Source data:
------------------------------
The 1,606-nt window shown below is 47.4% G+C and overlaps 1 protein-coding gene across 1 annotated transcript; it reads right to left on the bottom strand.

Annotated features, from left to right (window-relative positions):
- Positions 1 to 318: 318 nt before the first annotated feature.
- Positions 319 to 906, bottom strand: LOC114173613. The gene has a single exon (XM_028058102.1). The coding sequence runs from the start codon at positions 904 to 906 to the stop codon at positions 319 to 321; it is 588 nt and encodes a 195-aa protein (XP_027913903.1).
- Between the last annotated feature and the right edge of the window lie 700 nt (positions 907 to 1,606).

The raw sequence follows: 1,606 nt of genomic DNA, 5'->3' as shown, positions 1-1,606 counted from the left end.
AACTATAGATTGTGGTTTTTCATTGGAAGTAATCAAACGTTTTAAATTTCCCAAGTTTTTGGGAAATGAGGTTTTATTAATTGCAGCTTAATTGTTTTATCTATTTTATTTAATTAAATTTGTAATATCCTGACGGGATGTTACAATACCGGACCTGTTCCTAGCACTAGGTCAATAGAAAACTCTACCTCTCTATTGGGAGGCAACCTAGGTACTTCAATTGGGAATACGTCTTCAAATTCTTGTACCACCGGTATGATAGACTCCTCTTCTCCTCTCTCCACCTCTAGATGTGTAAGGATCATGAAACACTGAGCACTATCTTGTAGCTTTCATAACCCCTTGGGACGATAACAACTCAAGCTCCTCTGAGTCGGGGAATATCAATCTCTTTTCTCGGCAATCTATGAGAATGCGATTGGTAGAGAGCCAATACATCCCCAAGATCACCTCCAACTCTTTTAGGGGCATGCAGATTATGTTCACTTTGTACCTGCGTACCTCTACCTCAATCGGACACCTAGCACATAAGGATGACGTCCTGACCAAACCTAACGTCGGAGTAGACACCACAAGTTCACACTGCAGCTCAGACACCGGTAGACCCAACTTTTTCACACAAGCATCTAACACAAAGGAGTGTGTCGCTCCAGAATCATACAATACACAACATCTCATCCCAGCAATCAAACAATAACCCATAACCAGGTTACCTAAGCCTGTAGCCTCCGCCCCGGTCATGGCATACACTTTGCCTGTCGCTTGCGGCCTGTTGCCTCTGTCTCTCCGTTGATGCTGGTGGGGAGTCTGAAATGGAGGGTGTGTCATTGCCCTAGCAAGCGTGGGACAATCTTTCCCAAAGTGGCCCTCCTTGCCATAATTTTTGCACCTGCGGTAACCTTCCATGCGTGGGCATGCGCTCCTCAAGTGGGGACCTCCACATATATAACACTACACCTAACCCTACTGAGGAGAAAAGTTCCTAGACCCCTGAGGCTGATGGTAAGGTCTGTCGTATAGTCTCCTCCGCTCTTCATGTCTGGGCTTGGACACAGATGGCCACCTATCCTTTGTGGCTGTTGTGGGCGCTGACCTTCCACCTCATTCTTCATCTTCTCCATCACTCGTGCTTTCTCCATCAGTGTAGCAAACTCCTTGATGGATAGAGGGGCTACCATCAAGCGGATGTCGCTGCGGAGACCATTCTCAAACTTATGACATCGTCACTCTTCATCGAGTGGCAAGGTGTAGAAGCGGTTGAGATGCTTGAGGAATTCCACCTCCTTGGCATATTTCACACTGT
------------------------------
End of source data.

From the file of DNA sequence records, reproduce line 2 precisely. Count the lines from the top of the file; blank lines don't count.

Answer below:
Annotated features, from left to right (window-relative positions):